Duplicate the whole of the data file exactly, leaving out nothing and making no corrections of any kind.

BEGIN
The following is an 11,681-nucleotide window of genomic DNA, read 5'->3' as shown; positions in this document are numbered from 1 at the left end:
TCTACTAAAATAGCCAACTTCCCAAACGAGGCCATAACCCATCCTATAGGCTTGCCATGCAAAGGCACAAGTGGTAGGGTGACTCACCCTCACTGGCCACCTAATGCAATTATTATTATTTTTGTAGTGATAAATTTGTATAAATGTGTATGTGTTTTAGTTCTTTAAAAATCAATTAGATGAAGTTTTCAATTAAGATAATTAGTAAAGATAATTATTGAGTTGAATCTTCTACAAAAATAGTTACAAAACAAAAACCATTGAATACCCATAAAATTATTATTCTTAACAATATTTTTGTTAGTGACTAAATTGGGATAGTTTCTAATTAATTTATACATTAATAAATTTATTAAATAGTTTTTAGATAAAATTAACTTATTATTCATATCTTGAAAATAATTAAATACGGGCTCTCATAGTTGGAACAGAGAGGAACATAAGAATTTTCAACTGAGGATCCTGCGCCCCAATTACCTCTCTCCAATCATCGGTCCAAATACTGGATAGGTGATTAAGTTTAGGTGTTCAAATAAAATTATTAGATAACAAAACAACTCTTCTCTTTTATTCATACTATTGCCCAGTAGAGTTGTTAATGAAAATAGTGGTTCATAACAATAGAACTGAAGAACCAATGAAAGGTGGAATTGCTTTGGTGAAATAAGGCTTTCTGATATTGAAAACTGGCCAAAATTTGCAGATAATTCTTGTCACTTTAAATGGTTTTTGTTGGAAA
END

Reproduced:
The following is an 11,681-nucleotide window of genomic DNA, read 5'->3' as shown; positions in this document are numbered from 1 at the left end:
TCTACTAAAATAGCCAACTTCCCAAACGAGGCCATAACCCATCCTATAGGCTTGCCATGCAAAGGCACAAGTGGTAGGGTGACTCACCCTCACTGGCCACCTAATGCAATTATTATTATTTTTGTAGTGATAAATTTGTATAAATGTGTATGTGTTTTAGTTCTTTAAAAATCAATTAGATGAAGTTTTCAATTAAGATAATTAGTAAAGATAATTATTGAGTTGAATCTTCTACAAAAATAGTTACAAAACAAAAACCATTGAATACCCATAAAATTATTATTCTTAACAATATTTTTGTTAGTGACTAAATTGGGATAGTTTCTAATTAATTTATACATTAATAAATTTATTAAATAGTTTTTAGATAAAATTAACTTATTATTCATATCTTGAAAATAATTAAATACGGGCTCTCATAGTTGGAACAGAGAGGAACATAAGAATTTTCAACTGAGGATCCTGCGCCCCAATTACCTCTCTCCAATCATCGGTCCAAATACTGGATAGGTGATTAAGTTTAGGTGTTCAAATAAAATTATTAGATAACAAAACAACTCTTCTCTTTTATTCATACTATTGCCCAGTAGAGTTGTTAATGAAAATAGTGGTTCATAACAATAGAACTGAAGAACCAATGAAAGGTGGAATTGCTTTGGTGAAATAAGGCTTTCTGATATTGAAAACTGGCCAAAATTTGCAGATAATTCTTGTCACTTTAAATGGTTTTTGTTGGAAA